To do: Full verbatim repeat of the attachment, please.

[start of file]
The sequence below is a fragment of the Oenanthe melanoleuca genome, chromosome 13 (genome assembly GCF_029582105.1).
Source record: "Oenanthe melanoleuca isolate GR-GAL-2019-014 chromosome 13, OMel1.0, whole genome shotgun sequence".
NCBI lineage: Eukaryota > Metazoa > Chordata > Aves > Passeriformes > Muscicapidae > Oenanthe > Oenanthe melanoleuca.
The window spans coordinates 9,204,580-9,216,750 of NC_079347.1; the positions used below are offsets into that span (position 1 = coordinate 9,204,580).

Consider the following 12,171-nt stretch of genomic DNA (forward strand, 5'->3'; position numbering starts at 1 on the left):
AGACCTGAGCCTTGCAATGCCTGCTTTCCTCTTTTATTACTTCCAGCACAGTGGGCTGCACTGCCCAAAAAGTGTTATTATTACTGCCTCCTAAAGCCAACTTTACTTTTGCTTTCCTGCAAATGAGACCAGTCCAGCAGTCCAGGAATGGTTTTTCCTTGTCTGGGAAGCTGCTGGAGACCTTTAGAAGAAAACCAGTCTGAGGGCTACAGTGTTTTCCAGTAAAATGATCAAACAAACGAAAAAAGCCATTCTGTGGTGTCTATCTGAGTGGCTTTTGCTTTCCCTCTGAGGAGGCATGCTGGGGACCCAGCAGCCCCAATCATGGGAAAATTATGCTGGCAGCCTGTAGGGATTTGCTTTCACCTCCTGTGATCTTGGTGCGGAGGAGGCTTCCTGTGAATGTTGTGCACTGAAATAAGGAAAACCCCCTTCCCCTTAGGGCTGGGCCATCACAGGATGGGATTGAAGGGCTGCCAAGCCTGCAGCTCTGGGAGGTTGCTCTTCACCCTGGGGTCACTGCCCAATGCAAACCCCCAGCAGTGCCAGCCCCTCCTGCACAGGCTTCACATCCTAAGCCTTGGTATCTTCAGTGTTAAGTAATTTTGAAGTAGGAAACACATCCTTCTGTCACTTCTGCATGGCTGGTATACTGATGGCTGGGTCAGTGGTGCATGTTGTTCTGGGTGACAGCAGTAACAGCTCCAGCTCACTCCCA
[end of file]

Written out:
The sequence below is a fragment of the Oenanthe melanoleuca genome, chromosome 13 (genome assembly GCF_029582105.1).
Source record: "Oenanthe melanoleuca isolate GR-GAL-2019-014 chromosome 13, OMel1.0, whole genome shotgun sequence".
NCBI lineage: Eukaryota > Metazoa > Chordata > Aves > Passeriformes > Muscicapidae > Oenanthe > Oenanthe melanoleuca.
The window spans coordinates 9,204,580-9,216,750 of NC_079347.1; the positions used below are offsets into that span (position 1 = coordinate 9,204,580).

Consider the following 12,171-nt stretch of genomic DNA (forward strand, 5'->3'; position numbering starts at 1 on the left):
AGACCTGAGCCTTGCAATGCCTGCTTTCCTCTTTTATTACTTCCAGCACAGTGGGCTGCACTGCCCAAAAAGTGTTATTATTACTGCCTCCTAAAGCCAACTTTACTTTTGCTTTCCTGCAAATGAGACCAGTCCAGCAGTCCAGGAATGGTTTTTCCTTGTCTGGGAAGCTGCTGGAGACCTTTAGAAGAAAACCAGTCTGAGGGCTACAGTGTTTTCCAGTAAAATGATCAAACAAACGAAAAAAGCCATTCTGTGGTGTCTATCTGAGTGGCTTTTGCTTTCCCTCTGAGGAGGCATGCTGGGGACCCAGCAGCCCCAATCATGGGAAAATTATGCTGGCAGCCTGTAGGGATTTGCTTTCACCTCCTGTGATCTTGGTGCGGAGGAGGCTTCCTGTGAATGTTGTGCACTGAAATAAGGAAAACCCCCTTCCCCTTAGGGCTGGGCCATCACAGGATGGGATTGAAGGGCTGCCAAGCCTGCAGCTCTGGGAGGTTGCTCTTCACCCTGGGGTCACTGCCCAATGCAAACCCCCAGCAGTGCCAGCCCCTCCTGCACAGGCTTCACATCCTAAGCCTTGGTATCTTCAGTGTTAAGTAATTTTGAAGTAGGAAACACATCCTTCTGTCACTTCTGCATGGCTGGTATACTGATGGCTGGGTCAGTGGTGCATGTTGTTCTGGGTGACAGCAGTAACAGCTCCAGCTCACTCCCA